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Report: Jobs are shifting to the roomy suburbs

Land, policies fuel increases in Washington, Clackamas counties
by: CHRISTOPHER ONSTOTT High tech manufacturing companies like SolarWorld are boosting employment in Washington County.

Washington County continues to challenge Multnomah County as the economic engine of the state, according to an analysis by the Westside Economic Alliance.

The analysis released last week found that Multnomah County lost jobs during the past 10 years, while Washington and Clackamas counties added them. According to the analysis of Oregon Employment Division figures, Multnomah County lost 31,915 jobs between 2000 and 2010. In contrast, Washington County added 10,650 jobs and Clackamas County added 3,723 jobs during the same 10 years.

The Westside Economic Alliance represents employers in Washington and western Clackamas counties. The analysis was presented at the group's Aug. 24 board meeting.

Much of Washington County's success can be attributed to the aggressive recruitment of high-tech businesses such as Intel and SolarWorld that have manufacturing plants in and around Hillsboro, according to alliance Executive Director Jonathan Schlueter. Housing costs are also lower in Washington County than Multnomah County, Schlueter says, which attracts young families.

'Enrollment in public elementary and secondary schools in Washington County has outpaced Multnomah, Clackamas, Yamhill and Columbia County districts combined, and by a multiple of nearly threefold since 1998,' Schlueter says.

Washington County officials continue to aggressively push for more jobs and homes. They recently worked with Metro, the regional government, to convince the state Land Conservation and Development Commission to designate 13,525 acres of undeveloped land for future growth. Known as urban reserve acres, they include 310 acres for additional industrial development in Hillsboro.

By contrast, Portland, which dominates Multnomah County, did not have a strategic economic development plan until two years ago. Mayor Sam Adams pushed the City Council to adopt a plan targeting specific industries with the most potential for growth in July 2009. They include those specializing in sustainable development and sportswear.

Adams credits the plan with helping the city add more than 1,900 jobs and retain more than 1,000 more since it was adopted.

'The results are early, but the early results are positive - and they reaffirm the opportunities ahead and what is possible,' Adams said in a July 2011 report to the council.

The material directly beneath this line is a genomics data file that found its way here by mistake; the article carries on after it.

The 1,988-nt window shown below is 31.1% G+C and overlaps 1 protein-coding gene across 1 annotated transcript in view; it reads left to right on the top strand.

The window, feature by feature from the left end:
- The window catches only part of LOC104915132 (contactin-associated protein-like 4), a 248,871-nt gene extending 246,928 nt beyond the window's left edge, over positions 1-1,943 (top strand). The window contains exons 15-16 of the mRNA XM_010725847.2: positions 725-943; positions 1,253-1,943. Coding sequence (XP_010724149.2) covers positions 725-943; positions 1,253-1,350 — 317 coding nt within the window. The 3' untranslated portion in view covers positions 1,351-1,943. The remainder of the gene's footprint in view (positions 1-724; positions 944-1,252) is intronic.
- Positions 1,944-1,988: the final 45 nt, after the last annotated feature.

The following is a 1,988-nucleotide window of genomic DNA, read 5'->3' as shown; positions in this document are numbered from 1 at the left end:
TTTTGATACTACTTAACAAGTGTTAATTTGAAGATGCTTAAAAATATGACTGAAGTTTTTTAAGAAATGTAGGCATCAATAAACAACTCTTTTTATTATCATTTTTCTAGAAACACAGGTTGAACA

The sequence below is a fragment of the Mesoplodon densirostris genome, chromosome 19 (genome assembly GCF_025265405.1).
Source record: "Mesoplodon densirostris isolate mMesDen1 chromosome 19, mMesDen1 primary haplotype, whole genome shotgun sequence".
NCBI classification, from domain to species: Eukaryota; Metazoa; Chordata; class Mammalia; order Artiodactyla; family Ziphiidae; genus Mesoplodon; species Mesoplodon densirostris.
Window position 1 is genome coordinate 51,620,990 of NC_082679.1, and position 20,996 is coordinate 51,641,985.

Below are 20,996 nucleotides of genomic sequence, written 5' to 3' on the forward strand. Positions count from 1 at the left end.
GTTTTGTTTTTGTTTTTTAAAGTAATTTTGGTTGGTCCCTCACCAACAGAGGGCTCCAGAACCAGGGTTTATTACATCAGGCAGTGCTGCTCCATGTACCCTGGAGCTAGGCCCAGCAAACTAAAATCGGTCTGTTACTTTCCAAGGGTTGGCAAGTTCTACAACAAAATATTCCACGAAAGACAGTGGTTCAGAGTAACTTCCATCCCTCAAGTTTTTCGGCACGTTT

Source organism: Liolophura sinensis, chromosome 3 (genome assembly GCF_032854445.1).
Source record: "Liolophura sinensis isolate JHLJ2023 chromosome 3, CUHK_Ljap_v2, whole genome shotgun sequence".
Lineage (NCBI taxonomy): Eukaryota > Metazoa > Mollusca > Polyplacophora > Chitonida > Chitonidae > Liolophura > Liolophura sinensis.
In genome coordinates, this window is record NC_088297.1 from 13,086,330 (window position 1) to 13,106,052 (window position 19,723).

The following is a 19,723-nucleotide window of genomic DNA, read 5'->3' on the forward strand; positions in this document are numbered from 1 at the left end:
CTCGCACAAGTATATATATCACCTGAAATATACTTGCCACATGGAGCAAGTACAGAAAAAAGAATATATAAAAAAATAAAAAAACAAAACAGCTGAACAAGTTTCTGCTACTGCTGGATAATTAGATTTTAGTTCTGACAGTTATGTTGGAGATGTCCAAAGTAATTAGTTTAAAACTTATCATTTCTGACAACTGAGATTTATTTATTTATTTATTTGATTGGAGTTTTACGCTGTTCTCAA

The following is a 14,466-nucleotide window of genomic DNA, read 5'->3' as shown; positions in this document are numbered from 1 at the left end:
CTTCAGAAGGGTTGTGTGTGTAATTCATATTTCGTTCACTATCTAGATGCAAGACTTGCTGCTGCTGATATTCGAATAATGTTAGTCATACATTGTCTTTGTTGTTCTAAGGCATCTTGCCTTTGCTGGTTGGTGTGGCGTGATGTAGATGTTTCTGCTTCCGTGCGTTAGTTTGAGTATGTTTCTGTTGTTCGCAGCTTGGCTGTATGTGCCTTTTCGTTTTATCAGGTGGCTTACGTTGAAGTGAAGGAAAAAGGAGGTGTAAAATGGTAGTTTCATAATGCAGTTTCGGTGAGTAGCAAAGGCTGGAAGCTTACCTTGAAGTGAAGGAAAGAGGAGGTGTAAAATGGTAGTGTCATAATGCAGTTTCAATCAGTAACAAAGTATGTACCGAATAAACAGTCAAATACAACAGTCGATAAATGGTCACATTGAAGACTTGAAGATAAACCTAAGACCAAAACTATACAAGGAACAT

Land for jobs

The Westside Economic Alliance analysis mirrors a study released last year by the Portland Business Alliance on the regional economy. The PBA study, 'A Check-up on the Portland-Region's Economic Health,' found that Multnomah County lost 26,463 private sector jobs between 1997 and 2009. In contrast, Washington County added 21,100 private sector jobs and Clackamas County added 13,657 private sector jobs during that time.

Despite Portland's two-year-old economic development plan, it is unclear whether Multnomah County is prepared to compete against Washington County or even Clackamas County for new jobs. Multnomah County only asked LCDC to designate 857 acres as urban reserves. All of them are east of Gresham. In contrast, LCDC designated 13,874 acres as urban reserves in Clackamas County.

Metro will not decide whether to expand the Urban Growth Boundary it administers to allow development on any of the newly designated urban reserves until later this year.

One reason Multnomah County requested so few urban reserve acres is that it is already much more developed land than either Washington and Clackamas counties. Development officials believe new employers can reuse existing commercial, industrial and retail properties.

However, some of the land is contaminated by previous occupants and must be cleaned up before it can be redeveloped. That includes land in Portland, where officials are still trying to figure out how to meet the city's growth needs.

Portland has been working on an analysis of available employment land for years, but it isn't completed. This week, the council extended the contract for the economic consulting firm working on the analysis. E.D. Hovee and Co. has worked since early 2009 to update the city's Economic Opportunities Analysis. The LCDC requires the analysis to be completed before the council approves new policies that potentially affect the availability of land for employment. The council gave the firm an additional $30,000 on Wednesday (CONFIRM) to extend its work into the fall.

Median income also up

Regional business growth trends have actually been going on for the past 30 years. According to the Westside Economic Alliance analysis, since 1980, 140,392 jobs have been created in Washington County compared to 86,573 in Multnomah County and 74,677 in Clackamas County.

Jobs have only declined in Multnomah County in the past 10 years, a period marked by two deep recessions. As of July, Washington County had the lowest unemployment rate, 7.7 percent compared to 8.6 percent in both Multnomah and Clackamas counties.

Despite the ongoing economic problems, Washington County added 2,100 jobs and Multnomah County added 1,400 jobs during the past 12 months. Clackamas County lost 900 jobs during the past year, however, according to the employment division.

The WEA analysis also included new U.S. Census figures showing that the median household income in Washington County was $60,963 in 2009. That compares to $59,876 in Clackamas County and $50,733 in Multnomah County.

All three counties are above the statewide median household income of $48,457.

Multnomah County is still the regional population center, however, with 735,334 residents in April 2010 compared to 529,710 in Washington County and 375,992 in Clackamas County.